The Fountain

In one way or another I’ve been waiting to see The Fountain for five years, ever since Darren Aronofsky‘s last film, Requiem For A Dream left me wandering across London from Soho to King’s Cross in something of a daze and turning up at a party in a distinctly non-party mood. It’s been a long wait for his next offering, partly because of the (in hindsight fortuitous) withdrawal of Brad Pitt from the picture a few weeks before filming was due to start. Hugh Jackman‘s performance leaves little doubt that the revised casting was a considerably better choice.

The film’s been dubbed ‘science fiction’ but could equally be considered a historical epic or fantasy, and is probably better viewed without much thought to genre. It tracks three parallel tales set in distinct historical periods, but the relationship within them is left somewhat oblique and I’m sure many a discussion will revolve around exactly how we’re supposed to understand them, or the Mayan mythology that figures so prominently.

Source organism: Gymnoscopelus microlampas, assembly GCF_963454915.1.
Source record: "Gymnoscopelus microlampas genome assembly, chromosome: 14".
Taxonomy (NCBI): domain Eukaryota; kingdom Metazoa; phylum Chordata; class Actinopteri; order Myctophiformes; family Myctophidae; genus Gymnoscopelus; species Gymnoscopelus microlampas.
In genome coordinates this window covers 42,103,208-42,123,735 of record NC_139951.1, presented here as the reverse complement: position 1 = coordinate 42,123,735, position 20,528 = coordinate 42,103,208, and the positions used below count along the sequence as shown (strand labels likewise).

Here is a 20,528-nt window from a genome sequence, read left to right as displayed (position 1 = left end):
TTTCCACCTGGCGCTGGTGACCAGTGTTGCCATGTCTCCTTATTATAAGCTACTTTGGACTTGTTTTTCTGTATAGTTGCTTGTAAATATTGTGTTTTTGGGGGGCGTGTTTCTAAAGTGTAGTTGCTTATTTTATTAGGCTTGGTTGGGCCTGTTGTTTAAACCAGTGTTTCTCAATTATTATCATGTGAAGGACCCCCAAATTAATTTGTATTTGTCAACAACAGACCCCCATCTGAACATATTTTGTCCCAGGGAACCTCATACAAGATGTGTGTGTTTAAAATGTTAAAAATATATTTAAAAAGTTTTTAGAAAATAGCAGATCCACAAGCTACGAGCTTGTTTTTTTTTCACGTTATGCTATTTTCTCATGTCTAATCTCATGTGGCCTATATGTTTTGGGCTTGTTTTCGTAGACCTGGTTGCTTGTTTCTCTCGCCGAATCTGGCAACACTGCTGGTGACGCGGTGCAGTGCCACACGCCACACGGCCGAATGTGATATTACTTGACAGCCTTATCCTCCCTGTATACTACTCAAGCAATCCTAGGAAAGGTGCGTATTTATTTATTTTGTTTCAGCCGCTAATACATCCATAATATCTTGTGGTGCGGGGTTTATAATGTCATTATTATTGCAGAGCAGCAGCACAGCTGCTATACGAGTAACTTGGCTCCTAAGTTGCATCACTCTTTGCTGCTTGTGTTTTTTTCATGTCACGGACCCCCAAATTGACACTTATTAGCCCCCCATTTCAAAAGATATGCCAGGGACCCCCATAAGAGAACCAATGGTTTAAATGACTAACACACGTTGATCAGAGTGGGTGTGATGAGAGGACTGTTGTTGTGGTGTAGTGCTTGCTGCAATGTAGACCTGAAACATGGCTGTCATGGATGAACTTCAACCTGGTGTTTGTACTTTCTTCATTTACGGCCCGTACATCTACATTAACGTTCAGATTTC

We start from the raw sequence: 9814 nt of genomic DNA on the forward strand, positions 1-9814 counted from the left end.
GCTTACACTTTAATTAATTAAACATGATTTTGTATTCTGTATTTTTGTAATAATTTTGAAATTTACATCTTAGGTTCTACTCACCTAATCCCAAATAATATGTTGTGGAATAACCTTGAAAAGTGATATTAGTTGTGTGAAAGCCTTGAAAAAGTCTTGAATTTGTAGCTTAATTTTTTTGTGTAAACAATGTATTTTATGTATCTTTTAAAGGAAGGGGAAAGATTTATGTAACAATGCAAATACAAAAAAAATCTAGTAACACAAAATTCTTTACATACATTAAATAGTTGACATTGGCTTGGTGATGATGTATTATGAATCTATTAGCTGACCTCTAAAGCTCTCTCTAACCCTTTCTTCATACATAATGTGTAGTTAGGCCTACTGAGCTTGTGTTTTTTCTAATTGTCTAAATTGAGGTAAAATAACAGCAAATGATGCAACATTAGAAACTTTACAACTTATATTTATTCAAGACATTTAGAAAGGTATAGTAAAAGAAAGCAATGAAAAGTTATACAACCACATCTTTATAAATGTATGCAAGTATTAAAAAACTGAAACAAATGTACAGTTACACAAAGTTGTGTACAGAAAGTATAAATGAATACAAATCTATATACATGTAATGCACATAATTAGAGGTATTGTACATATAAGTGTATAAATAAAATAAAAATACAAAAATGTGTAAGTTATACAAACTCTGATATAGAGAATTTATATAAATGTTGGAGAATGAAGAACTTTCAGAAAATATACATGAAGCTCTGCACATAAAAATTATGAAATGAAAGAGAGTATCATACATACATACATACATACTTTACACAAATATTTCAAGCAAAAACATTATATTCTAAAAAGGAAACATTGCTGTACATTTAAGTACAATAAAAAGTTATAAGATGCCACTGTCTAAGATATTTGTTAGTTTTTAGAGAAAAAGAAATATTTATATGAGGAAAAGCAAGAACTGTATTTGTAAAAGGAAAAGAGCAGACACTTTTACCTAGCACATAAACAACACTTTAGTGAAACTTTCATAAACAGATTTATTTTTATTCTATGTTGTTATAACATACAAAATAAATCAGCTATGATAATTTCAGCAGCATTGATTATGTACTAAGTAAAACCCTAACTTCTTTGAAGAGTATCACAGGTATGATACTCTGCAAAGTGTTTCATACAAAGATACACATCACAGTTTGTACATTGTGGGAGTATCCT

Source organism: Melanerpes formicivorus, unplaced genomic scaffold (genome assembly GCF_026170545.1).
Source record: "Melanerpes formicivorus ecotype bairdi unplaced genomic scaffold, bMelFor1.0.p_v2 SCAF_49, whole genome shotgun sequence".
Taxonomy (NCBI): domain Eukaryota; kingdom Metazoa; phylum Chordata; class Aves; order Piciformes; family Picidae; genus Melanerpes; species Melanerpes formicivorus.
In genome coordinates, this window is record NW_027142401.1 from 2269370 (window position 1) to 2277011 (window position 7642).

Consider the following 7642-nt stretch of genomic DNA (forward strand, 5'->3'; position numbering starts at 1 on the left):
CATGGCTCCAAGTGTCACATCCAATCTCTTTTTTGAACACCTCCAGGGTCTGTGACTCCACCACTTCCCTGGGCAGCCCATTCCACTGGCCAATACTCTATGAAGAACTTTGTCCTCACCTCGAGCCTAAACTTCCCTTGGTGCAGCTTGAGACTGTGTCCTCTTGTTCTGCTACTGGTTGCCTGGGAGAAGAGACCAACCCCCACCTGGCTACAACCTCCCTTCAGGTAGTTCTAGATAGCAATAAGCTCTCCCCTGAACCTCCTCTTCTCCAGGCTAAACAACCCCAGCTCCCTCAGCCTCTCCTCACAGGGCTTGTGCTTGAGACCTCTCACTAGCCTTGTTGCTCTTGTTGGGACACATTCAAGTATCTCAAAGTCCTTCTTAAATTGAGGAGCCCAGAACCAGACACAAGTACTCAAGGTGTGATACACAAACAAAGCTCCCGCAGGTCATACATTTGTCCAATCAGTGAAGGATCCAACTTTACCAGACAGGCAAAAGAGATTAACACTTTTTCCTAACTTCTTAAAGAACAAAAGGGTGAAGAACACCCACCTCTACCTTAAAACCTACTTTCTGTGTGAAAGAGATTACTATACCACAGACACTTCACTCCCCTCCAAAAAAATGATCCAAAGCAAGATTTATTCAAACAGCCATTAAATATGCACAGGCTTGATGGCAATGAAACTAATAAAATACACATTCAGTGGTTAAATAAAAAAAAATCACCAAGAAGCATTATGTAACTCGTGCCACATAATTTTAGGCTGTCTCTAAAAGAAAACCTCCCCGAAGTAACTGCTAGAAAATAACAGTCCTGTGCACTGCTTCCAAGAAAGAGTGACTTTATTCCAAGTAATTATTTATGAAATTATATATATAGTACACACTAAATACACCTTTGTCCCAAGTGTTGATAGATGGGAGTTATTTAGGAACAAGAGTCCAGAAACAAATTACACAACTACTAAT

All that aside, Aronofsky repeats the methodology of his previous work in setting up an engaging story in the first half of the film and then through the intensity of imagery, performance and music (provided once again by the Kronos Quartet) turning it into an intensely emotional whirlwind that leaves the viewer drained but enriched by the experience. It’s no surprise that the cast and crew were watching films like Herzog’s landmark Aguirre on set—as the film shares not only its predecessors interest in South American folklore, but also its remarkable emotional impact.

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